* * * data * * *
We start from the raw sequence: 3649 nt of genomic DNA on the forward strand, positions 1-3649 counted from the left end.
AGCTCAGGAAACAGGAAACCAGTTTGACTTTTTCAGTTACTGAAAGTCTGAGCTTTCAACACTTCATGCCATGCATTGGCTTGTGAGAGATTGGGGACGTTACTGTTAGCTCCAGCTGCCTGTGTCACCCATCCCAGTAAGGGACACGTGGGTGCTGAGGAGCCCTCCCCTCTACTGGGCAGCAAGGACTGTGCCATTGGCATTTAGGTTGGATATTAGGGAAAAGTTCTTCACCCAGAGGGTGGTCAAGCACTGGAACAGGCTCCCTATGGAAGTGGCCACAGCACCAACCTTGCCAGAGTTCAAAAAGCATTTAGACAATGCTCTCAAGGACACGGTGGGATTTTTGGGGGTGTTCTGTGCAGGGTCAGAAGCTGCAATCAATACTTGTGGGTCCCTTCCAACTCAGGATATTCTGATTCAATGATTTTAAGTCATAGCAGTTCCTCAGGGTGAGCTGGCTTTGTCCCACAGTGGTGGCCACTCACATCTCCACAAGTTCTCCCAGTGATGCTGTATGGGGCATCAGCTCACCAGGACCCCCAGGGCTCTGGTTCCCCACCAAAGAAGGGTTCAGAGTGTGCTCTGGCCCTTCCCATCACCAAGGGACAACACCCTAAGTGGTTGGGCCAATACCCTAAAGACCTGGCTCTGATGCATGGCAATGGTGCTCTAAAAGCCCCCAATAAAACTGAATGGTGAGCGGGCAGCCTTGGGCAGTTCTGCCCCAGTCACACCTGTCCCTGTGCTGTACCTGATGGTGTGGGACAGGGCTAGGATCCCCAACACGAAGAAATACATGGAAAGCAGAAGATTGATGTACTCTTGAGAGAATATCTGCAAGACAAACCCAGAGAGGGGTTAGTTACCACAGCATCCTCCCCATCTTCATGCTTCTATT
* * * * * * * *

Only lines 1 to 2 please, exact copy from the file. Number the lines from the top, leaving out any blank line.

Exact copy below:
We start from the raw sequence: 3649 nt of genomic DNA on the forward strand, positions 1-3649 counted from the left end.
AGCTCAGGAAACAGGAAACCAGTTTGACTTTTTCAGTTACTGAAAGTCTGAGCTTTCAACACTTCATGCCATGCATTGGCTTGTGAGAGATTGGGGACGTTACTGTTAGCTCCAGCTGCCTGTGTCACCCATCCCAGTAAGGGACACGTGGGTGCTGAGGAGCCCTCCCCTCTACTGGGCAGCAAGGACTGTGCCATTGGCATTTAGGTTGGATATTAGGGAAAAGTTCTTCACCCAGAGGGTGGTCAAGCACTGGAACAGGCTCCCTATGGAAGTGGCCACAGCACCAACCTTGCCAGAGTTCAAAAAGCATTTAGACAATGCTCTCAAGGACACGGTGGGATTTTTGGGGGTGTTCTGTGCAGGGTCAGAAGCTGCAATCAATACTTGTGGGTCCCTTCCAACTCAGGATATTCTGATTCAATGATTTTAAGTCATAGCAGTTCCTCAGGGTGAGCTGGCTTTGTCCCACAGTGGTGGCCACTCACATCTCCACAAGTTCTCCCAGTGATGCTGTATGGGGCATCAGCTCACCAGGACCCCCAGGGCTCTGGTTCCCCACCAAAGAAGGGTTCAGAGTGTGCTCTGGCCCTTCCCATCACCAAGGGACAACACCCTAAGTGGTTGGGCCAATACCCTAAAGACCTGGCTCTGATGCATGGCAATGGTGCTCTAAAAGCCCCCAATAAAACTGAATGGTGAGCGGGCAGCCTTGGGCAGTTCTGCCCCAGTCACACCTGTCCCTGTGCTGTACCTGATGGTGTGGGACAGGGCTAGGATCCCCAACACGAAGAAATACATGGAAAGCAGAAGATTGATGTACTCTTGAGAGAATATCTGCAAGACAAACCCAGAGAGGGGTTAGTTACCACAGCATCCTCCCCATCTTCATGCTTCTATT